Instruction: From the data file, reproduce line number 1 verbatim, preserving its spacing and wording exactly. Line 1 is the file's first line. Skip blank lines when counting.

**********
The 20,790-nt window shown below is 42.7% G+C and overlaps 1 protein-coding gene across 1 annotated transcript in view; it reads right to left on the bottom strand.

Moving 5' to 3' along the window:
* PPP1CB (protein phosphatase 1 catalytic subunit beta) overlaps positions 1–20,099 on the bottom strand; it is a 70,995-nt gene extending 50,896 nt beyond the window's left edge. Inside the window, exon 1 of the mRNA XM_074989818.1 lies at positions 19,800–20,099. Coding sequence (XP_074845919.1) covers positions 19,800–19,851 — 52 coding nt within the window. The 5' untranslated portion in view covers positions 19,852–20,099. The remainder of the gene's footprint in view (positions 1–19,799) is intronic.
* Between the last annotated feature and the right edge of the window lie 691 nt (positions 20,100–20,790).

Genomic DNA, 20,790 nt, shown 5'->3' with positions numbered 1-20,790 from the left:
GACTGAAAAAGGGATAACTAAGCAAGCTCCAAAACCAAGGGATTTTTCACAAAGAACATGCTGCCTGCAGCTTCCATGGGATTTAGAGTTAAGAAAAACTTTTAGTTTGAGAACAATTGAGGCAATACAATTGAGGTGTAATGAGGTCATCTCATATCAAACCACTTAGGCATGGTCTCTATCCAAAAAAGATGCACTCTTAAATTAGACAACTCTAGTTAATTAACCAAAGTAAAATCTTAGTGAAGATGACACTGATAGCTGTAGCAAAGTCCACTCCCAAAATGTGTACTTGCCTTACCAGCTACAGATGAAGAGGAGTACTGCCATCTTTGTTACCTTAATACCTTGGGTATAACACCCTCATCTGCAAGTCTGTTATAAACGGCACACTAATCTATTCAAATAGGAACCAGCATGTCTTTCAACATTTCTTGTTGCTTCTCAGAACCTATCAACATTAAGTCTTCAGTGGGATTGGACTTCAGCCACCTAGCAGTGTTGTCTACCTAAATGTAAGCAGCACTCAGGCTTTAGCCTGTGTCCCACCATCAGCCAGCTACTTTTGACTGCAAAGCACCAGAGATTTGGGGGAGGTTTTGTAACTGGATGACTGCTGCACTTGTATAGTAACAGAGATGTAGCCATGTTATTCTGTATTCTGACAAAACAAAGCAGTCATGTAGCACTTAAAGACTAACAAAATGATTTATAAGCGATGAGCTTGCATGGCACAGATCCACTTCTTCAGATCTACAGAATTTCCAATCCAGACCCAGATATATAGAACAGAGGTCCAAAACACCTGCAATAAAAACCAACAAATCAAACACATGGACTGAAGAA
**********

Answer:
The 20,790-nt window shown below is 42.7% G+C and overlaps 1 protein-coding gene across 1 annotated transcript in view; it reads right to left on the bottom strand.